Bob McKenzie will be the guest speaker at The Association of Legal Administrators

July 13, 2004

It’s not to early to think about becoming certified:

SPHR/PHR Certification Class starting in September at the FCCJ Urban Resource Center

Call Phyllis Gardner at
(904) 633-5968 for
enrollment information.

Contact Information
200 Executive Way
Ponte Vedra, FL 32082
Phone: (904) 273-8637

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Last month’s headline, “New Wage and Hour Rules – Almost a Big Nothing”, seemed to have caused some confusion as it implied that companies need not worry about making changes. Therefore, some clarification is needed. Here are a few of facts you should know. First, most companies are in violation of the Fair Labor Standards Act. Second, the Department of Labor stated its intentions of greatly increasing enforcement efforts to ensure compliance with the new overtime regulations. A third fact is violations are expensive. For example, ten employees each earning $500 per week who are mistakenly classified as exempt and work an average of 45 hours a week, will cost the violating company $65,000 in back pay, not to mention the hours of administrative time needed to allow wage and hour investigators to root through records and interview employees. The Department of Labor is not shy about handing settlements and employees cannot waive their right to overtime compensation.

What Should You Do Now?

  1. Take another look at your jobs to be sure that your exempt positions truly qualify for one of the four exemptions under the new regulations.
  2. Review all of the salaries of your exempt employees. Under the new regulation, exempt employees must make at least $455 per week or $23,660 annually.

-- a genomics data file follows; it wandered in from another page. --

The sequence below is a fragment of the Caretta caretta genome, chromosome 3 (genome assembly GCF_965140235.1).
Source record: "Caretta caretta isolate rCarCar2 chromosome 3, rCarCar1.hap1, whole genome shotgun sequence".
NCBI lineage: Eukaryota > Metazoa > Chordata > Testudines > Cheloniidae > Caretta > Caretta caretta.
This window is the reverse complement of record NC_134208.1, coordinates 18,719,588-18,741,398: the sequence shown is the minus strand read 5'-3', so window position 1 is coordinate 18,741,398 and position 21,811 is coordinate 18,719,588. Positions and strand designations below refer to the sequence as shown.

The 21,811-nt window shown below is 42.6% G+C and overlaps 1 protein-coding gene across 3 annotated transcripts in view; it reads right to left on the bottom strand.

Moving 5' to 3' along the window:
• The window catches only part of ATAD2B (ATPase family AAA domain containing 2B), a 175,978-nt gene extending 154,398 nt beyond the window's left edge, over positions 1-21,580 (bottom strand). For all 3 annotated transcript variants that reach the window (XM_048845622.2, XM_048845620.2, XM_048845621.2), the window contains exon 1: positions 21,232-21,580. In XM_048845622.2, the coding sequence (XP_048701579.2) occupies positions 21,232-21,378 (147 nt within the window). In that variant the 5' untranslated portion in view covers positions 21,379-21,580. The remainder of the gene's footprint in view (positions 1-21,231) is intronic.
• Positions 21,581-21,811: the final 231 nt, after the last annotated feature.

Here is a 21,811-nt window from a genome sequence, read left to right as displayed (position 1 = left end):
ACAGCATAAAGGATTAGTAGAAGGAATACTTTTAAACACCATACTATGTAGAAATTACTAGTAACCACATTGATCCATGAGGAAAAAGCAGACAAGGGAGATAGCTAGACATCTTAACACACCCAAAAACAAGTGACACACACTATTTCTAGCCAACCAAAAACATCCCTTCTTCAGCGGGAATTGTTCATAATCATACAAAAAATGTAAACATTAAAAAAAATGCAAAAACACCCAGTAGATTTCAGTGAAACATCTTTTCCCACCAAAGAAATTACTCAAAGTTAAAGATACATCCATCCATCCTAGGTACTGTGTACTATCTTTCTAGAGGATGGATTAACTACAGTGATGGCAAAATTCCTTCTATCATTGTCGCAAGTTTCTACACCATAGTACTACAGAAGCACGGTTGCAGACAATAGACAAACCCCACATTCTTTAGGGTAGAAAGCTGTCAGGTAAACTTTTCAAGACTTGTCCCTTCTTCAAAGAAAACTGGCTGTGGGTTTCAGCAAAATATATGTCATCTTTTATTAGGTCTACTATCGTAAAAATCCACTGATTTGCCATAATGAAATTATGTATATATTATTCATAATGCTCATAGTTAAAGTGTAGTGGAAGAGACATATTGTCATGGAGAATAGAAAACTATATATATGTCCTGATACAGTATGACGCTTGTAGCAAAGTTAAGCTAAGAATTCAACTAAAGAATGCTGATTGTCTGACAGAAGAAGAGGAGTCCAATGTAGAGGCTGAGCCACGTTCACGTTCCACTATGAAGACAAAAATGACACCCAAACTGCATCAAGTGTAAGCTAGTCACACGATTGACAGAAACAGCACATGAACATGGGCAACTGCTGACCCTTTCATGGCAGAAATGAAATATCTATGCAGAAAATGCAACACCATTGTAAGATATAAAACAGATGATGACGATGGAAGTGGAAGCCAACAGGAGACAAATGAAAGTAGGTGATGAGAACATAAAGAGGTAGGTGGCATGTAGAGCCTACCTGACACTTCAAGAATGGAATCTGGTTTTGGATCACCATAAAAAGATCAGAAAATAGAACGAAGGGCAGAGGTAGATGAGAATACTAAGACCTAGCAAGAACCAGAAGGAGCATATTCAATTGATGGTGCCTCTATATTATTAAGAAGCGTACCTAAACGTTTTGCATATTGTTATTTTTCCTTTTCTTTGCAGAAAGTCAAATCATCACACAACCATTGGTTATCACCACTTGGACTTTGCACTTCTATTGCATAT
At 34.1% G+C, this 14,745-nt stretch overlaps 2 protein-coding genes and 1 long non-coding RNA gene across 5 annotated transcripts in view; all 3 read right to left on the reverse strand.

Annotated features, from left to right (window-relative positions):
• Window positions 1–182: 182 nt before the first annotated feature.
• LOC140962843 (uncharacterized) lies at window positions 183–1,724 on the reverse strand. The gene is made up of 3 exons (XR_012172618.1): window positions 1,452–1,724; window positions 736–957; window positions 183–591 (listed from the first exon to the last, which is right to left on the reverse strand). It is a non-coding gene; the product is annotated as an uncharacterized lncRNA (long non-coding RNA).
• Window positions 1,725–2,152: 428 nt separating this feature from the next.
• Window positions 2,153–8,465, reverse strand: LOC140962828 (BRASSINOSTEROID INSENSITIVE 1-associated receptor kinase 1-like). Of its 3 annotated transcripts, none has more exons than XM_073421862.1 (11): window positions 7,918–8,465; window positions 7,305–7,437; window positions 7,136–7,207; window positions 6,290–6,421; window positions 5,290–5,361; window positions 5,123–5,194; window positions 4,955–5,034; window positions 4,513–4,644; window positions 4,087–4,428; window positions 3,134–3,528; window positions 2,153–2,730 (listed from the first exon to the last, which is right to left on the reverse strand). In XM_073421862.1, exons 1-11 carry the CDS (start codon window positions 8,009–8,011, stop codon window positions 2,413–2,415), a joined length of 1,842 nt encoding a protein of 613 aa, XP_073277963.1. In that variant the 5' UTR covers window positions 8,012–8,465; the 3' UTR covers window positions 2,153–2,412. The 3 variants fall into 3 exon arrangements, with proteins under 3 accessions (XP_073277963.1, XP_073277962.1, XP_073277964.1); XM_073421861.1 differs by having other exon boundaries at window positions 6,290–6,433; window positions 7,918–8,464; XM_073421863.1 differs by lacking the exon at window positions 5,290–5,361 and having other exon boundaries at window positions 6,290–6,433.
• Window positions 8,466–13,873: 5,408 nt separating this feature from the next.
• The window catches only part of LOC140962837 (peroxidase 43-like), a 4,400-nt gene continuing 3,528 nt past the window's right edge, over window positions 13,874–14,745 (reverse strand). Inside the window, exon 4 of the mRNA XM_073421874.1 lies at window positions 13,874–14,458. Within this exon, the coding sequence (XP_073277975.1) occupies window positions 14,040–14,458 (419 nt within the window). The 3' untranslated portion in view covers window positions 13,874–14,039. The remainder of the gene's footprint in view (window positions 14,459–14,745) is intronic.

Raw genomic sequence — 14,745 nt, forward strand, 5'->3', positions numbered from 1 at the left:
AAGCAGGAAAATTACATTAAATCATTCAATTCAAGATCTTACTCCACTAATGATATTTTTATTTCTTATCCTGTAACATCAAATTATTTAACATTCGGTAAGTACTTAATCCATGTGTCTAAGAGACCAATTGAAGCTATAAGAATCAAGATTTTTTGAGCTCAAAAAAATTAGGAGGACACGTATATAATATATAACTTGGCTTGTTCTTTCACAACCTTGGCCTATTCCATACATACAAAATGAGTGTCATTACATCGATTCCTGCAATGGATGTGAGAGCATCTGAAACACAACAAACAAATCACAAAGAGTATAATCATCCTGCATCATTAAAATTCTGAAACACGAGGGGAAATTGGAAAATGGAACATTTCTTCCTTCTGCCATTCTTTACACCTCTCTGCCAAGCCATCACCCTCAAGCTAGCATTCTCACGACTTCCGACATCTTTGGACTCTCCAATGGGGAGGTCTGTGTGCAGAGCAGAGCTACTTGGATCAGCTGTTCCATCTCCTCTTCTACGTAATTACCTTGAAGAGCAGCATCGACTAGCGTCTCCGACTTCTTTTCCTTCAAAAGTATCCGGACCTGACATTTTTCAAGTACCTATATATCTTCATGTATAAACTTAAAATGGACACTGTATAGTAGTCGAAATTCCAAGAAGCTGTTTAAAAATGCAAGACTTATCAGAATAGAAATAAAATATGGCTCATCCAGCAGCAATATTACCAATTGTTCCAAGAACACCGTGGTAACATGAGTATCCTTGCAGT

3. Develop a written policy that allows employees to question deductions from their pay. Under the new guidelines, employers who mistakenly make improper deductions from the pay of an employee have an opportunity to make corrections if it is done in a timely basis. However, it is necessary that a policy is developed and distributed to employees.
  4. Ensure that all non exempt employees are paid for all time worked. Time worked includes unauthorized overtime, eating lunch at one's desk if work is performed during the lunch break, working off the clock – like when your loyal employee clocks out and goes back to work because a project needs to be completed and overtime is not authorized or requiring employees to clock out for beaks of less than 20 minutes.
  5. Develop written job descriptions that accurately portray the duties, responsibilities and qualifications of each position in your workplace.

Most importantly, have someone who is knowledgeable of the wage and hour regulations take a look at your pay practices. Paying a little now is much more cost effective than paying a whole lot later.

Have a great summer!


AUGUST 2004 -
Employment At Will – What Does It Really Mean?
JULY 2004 -
JUNE 2004 -
MAY 2004 -
APRIL 2004 -
Is It Really a Hostile Work Environment?
MARCH 2004 -
TRAINING - Ya Gotta Believe
The Potential of People
JANUARY 2004 -
Keeping Your Good People
Makes You Look Better